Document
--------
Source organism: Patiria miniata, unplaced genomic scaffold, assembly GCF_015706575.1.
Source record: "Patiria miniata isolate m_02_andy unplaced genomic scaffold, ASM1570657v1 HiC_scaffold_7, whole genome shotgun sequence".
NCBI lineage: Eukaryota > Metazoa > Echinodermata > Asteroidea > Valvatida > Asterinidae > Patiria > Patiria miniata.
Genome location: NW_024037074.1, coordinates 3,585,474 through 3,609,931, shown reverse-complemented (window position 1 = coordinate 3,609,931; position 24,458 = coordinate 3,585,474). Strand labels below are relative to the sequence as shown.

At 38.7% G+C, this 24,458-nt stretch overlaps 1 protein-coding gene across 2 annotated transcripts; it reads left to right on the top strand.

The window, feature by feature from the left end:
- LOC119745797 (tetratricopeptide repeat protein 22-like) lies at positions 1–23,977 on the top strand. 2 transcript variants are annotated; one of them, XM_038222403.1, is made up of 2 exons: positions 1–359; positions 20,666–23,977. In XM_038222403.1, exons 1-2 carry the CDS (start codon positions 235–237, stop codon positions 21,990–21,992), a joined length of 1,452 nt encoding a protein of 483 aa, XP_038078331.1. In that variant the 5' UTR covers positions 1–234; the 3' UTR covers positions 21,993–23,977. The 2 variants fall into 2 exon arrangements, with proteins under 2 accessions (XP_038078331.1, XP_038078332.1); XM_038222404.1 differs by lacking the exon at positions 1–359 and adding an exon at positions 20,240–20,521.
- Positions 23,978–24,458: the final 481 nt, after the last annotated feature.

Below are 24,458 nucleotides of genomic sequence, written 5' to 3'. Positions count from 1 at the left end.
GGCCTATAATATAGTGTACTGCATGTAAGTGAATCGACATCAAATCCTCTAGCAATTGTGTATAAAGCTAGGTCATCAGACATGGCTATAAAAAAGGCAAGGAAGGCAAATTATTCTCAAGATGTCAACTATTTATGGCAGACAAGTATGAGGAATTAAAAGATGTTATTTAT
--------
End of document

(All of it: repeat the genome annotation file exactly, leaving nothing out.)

Source organism: Patiria miniata, unplaced genomic scaffold, assembly GCF_015706575.1.
Source record: "Patiria miniata isolate m_02_andy unplaced genomic scaffold, ASM1570657v1 HiC_scaffold_7, whole genome shotgun sequence".
NCBI lineage: Eukaryota > Metazoa > Echinodermata > Asteroidea > Valvatida > Asterinidae > Patiria > Patiria miniata.
Genome location: NW_024037074.1, coordinates 3,585,474 through 3,609,931, shown reverse-complemented (window position 1 = coordinate 3,609,931; position 24,458 = coordinate 3,585,474). Strand labels below are relative to the sequence as shown.

At 38.7% G+C, this 24,458-nt stretch overlaps 1 protein-coding gene across 2 annotated transcripts; it reads left to right on the top strand.

The window, feature by feature from the left end:
- LOC119745797 (tetratricopeptide repeat protein 22-like) lies at positions 1–23,977 on the top strand. 2 transcript variants are annotated; one of them, XM_038222403.1, is made up of 2 exons: positions 1–359; positions 20,666–23,977. In XM_038222403.1, exons 1-2 carry the CDS (start codon positions 235–237, stop codon positions 21,990–21,992), a joined length of 1,452 nt encoding a protein of 483 aa, XP_038078331.1. In that variant the 5' UTR covers positions 1–234; the 3' UTR covers positions 21,993–23,977. The 2 variants fall into 2 exon arrangements, with proteins under 2 accessions (XP_038078331.1, XP_038078332.1); XM_038222404.1 differs by lacking the exon at positions 1–359 and adding an exon at positions 20,240–20,521.
- Positions 23,978–24,458: the final 481 nt, after the last annotated feature.

Below are 24,458 nucleotides of genomic sequence, written 5' to 3'. Positions count from 1 at the left end.
GGCCTATAATATAGTGTACTGCATGTAAGTGAATCGACATCAAATCCTCTAGCAATTGTGTATAAAGCTAGGTCATCAGACATGGCTATAAAAAAGGCAAGGAAGGCAAATTATTCTCAAGATGTCAACTATTTATGGCAGACAAGTATGAGGAATTAAAAGATGTTATTTAT